As parents, we constantly advocate for our kids.
It’s funny, though, how advocating for our kids can look a whole lot like anger. If we let it, it can become anger.
I suppose, by definition, there is some anger there. According to dictionary.com, advocate means to “support or urge by argument.”
I have learned that we are by far the most effective advocates for our kids when we separate the anger from the goal.
This became especially clear to me for several reasons as we entered into parenthood with a child with special needs.
One, having a sick child is perhaps the most important time for a parent to advocate for their child.
Two, there is SO much negativity out there when it comes to the medical profession that it’s almost encouraged in the mom community not to trust your doctor.
I learned long before Evan was born that, if I was going to retain my sanity in this whole process, I had to enter into partnerships with doctors as just that–partners. I literally cannot function if I start off not trusting every doctor I meet.
Trusting doctors, though, doesn’t mean that I don’t speak up. So, that’s the first way I have found that I can separate anger and advocating: Speak up early and often.
Sometimes, we, as parents and just as people, keep our mouths shut about things so as not to look stupid or not to ruffle any feathers. I’ve found that the more active I am in the process, the more I am able to advocate without anger. My priorities and wishes for him are communicated from the start, which allows everyone to be proactive instead of reactive.
Additionally, speaking up often and calmly makes it even more effective when advocating and anger just can’t be separated.
When Evan was an inpatient at the hospital, there was only one time that I got “angry” with the medical team. Even though I felt my anger was warranted, I wasn’t thrilled with the way I let my emotions get away from me. My history of being an open communicator and approaching conversations objectively really made my anger stand out, though.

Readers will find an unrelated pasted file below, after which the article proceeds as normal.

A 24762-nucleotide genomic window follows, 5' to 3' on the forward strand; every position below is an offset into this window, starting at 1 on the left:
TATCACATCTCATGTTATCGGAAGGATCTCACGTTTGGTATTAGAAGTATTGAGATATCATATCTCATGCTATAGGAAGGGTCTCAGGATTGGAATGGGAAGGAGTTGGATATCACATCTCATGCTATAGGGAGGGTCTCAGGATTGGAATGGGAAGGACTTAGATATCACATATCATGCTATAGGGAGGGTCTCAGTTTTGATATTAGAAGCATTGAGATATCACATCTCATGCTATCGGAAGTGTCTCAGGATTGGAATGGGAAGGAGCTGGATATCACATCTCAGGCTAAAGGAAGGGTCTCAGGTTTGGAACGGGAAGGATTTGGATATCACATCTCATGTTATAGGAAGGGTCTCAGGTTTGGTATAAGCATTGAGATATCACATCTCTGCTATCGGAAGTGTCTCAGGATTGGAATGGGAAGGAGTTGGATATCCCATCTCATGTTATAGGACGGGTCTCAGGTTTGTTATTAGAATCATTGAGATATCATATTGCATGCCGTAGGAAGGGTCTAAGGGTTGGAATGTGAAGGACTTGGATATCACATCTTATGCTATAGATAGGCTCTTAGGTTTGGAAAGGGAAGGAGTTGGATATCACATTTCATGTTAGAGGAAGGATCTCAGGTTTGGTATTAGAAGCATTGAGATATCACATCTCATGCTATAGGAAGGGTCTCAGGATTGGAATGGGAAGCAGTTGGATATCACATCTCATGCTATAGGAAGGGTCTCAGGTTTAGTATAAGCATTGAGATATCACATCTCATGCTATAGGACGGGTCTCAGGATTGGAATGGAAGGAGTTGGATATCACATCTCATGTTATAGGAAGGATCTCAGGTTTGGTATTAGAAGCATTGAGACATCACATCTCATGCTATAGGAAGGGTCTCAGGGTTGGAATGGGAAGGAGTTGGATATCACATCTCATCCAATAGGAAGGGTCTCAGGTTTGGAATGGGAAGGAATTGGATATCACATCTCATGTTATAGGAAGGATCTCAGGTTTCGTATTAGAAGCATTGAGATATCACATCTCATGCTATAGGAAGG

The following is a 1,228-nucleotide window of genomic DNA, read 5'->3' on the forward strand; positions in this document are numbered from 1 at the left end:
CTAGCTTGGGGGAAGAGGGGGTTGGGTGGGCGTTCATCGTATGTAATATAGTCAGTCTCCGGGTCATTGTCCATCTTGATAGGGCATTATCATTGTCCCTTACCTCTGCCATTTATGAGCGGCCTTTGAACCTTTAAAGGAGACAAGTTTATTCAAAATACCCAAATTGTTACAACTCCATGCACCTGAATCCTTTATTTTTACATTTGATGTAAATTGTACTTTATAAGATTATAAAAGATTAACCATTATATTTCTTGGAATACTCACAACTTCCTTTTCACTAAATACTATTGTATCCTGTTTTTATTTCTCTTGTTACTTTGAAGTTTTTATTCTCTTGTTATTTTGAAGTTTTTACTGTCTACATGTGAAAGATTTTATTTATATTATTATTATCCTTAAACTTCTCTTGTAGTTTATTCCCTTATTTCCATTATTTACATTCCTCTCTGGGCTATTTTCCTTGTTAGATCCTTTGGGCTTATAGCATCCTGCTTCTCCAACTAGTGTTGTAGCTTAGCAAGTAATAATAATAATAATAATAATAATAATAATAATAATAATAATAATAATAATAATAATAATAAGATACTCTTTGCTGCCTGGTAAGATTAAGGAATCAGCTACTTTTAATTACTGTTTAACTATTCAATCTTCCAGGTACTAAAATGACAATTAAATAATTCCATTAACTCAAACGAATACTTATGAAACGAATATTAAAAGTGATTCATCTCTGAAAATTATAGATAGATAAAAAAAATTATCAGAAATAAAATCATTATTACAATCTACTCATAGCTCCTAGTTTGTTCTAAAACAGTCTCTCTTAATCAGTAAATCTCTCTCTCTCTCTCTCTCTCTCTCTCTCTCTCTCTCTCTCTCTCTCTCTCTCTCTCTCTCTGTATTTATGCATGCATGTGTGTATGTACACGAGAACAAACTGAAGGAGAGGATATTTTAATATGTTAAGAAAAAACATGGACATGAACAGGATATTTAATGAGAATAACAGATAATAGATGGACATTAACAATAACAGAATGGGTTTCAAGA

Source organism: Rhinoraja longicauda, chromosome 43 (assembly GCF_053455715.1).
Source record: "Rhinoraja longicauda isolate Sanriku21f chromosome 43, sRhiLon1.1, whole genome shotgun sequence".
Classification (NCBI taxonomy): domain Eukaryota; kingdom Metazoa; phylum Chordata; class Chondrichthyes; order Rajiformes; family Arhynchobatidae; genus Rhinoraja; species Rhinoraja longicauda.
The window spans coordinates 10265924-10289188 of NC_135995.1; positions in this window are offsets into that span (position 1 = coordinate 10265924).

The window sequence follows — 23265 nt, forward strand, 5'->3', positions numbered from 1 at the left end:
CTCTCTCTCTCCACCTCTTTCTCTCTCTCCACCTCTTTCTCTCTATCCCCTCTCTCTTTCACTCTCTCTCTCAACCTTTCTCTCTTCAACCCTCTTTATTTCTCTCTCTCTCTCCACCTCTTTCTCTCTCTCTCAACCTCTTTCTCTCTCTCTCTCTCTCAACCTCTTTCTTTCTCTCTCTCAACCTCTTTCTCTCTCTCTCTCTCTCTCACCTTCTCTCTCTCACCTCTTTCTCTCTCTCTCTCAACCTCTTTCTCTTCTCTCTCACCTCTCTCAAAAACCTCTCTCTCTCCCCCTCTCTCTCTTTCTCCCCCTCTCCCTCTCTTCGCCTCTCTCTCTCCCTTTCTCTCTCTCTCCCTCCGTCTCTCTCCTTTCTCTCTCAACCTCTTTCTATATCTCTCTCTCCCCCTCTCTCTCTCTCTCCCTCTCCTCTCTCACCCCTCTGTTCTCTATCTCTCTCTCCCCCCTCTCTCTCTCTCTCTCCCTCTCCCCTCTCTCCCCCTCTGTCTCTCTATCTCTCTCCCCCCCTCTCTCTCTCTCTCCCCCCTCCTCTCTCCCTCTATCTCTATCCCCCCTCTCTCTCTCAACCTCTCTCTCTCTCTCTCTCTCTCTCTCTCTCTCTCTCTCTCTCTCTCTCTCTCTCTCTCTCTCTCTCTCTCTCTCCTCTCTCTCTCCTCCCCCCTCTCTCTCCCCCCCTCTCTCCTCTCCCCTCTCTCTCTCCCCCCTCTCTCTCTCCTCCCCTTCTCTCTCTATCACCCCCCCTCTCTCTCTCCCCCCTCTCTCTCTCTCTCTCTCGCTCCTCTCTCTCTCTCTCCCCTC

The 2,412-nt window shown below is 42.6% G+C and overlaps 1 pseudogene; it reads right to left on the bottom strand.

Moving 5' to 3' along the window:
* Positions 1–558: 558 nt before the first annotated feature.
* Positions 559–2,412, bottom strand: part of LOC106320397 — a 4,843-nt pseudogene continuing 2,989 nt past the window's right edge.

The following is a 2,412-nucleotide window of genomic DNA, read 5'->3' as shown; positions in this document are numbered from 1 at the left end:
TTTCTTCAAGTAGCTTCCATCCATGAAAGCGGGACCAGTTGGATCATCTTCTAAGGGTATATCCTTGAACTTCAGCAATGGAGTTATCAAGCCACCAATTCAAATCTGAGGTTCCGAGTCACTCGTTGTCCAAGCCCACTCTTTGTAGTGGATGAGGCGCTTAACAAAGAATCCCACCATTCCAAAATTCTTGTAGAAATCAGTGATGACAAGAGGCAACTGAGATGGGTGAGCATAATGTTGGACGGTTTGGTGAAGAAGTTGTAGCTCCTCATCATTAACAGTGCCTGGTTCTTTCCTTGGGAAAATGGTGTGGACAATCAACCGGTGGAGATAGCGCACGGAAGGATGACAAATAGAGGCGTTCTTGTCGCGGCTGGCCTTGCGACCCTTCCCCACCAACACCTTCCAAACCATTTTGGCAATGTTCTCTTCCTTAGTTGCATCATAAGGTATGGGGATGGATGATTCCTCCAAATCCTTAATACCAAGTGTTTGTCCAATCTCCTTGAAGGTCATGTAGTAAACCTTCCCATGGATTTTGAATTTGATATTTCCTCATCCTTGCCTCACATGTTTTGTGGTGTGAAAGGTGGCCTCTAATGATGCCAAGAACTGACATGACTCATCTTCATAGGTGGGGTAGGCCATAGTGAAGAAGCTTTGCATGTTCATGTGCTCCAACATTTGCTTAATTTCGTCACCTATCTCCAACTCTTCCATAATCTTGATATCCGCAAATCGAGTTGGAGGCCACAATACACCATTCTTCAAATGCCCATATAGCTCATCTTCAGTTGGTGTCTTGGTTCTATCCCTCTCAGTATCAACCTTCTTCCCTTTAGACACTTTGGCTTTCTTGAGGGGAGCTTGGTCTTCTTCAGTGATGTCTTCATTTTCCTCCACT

Were I the sort of parent who constantly advocated with anger, my anger would really get lost in the mix. It would just be another day that Evan’s mom lost her marbles.
The biggest thing that helps me advocate without anger is to trust that people have the best of intentions. Sure, there are doctors and babysitters in the news who make terrible decisions and do dangerous things. On the ground, though, people don’t, in general, go into pediatric medicine, or teaching, or coaching, or whatever you may encounter, selfishly. In my heart, I know this and I remind myself of it each time I encounter a new person.
Finally, I always trust my gut. I have learned to never talk myself out of something. Truly, it goes back to speaking up, even if I feel stupid. If someone rubs me the wrong way, or a decision made doesn’t seem quite right, I have to speak up early instead of letting it go. Luckily for our family, the times when I have talked myself out of a gut feeling have been fixable, although extremely challenging.
Sure, getting angry might be effective in advocating for your child, but it’s not very beneficial for anyone in the long run. So, I hope next time you feel your inner mama bear flaring up when you’re, of course, striving for what’s best for your little one, or even for yourself, you’ll use these three tips to help you–hopefully!–do it a little more effectively.